Here are a few more tips to keep in mind when learning the Photoshop or post processing technique.
1) It’s not easy learn and may take you a ton of time to start getting results that you like, so keep working hard and don’t give up. I have processed a lot of pictures over the past year and there are still days when I work on a picture for 2 hours, then throw it in the trash.
2) If you don’t feel like processing pictures or are feeling uninspired, get away from your computer, it should never be a chore:)
3) Play around with all of the different functions in all of your photo editing programs and become familiar with what they can do. It’s like a bag of tricks, you may not always use them, but you never know when something might pop up and become useful.
Leave your questions or comments below the post. Enjoy!
If you want to watch the video in 720P click the small “gear” on the bottom of the screen to adjust resolution.

Here is the first version of my Free HDR Tutorial, I figured there was no reason to take it down since it still contains some very valuable info. The JPEG files for this one are free. Enjoy!
Click Here to Get the JPEGS |

Here is the final product….
The Gorgeread more at www.DaveMorrowPhotography.com
  • http://csafotography.wordpress.com/ csafotography

    Great Work Dave!!!

    • http://www.blogger.com/profile/15278994228637218711 Dave Morrow

      Thanks, hopefully people get some good info from it:)

  • http://www.davemorrowphotography.com/ David Morrow

    Thanks, hopefully people get some good info from it:)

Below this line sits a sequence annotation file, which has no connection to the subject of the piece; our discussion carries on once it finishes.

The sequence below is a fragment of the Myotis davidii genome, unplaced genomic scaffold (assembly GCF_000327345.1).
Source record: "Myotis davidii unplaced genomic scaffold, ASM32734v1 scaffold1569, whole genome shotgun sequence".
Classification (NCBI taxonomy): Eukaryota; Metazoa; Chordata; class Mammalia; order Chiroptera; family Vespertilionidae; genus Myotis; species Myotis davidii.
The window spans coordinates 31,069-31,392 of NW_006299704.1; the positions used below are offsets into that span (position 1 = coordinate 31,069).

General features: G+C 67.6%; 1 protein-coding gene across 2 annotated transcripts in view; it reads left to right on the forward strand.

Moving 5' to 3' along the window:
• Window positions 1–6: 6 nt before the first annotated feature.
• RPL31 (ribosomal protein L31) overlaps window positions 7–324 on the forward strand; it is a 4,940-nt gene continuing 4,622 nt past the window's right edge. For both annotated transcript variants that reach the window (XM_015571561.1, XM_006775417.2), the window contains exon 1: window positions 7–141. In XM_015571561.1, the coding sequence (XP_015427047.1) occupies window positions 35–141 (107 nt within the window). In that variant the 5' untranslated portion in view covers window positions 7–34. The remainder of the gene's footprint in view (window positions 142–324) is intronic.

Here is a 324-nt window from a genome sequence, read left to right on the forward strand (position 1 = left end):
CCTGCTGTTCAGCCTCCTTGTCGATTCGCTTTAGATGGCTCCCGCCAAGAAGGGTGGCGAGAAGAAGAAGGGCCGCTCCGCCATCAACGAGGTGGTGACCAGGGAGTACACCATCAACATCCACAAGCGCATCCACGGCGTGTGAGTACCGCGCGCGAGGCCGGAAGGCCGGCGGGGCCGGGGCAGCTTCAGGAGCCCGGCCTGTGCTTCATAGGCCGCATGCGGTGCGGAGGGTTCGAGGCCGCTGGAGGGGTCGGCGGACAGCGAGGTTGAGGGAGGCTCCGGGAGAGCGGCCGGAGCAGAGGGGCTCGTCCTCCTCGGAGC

• http://twitter.com/jbownds Jacob Bownds

    Thanks for the detailed info! Just wanted to let you know that the link to the Color Theory 101 toward the top of the page is an invalid link. I figured out why. There is a ‘v’ before the http at the beginning of the url. Delete the v and it does take you to the correct page.

  • http://www.davemorrowphotography.com/ David Morrow

    No problem @twitter-34853525:disqus , thanks for the heads up too:) Got it fixed

  • Valeria/Svana Sig

    cant wait to watch this when i get home from work :)

  • http://www.davemorrowphotography.com/ David Morrow

    @047849cca7cec5307f8bce9fa630e81e:disqus good to hear, hope you learned a few things:)

  • Ian Wilkinson

    Thanks for putting these two videos together – I’ve learned a lot from them, although the first version was a bit confusing without a spoken commentary. I was having to translate all your keyboard shortcut from Mac to PC, which made it hard to follow. By the way, you need to clean your camera’s sensor! I’m sure the same dust spots are visible on the sample images from each video. 😉

  • http://www.davemorrowphotography.com/ David Morrow

    Sure no problem, the first video is just a recording of me post processing, it most likely is hard to follow, the new video should work much better. I am not very picky about cleaning my sensor due to the fact those spots are so easy to remove in Photoshop. Once a year I take in it, if you look at my final images you won’t find the “dirt”.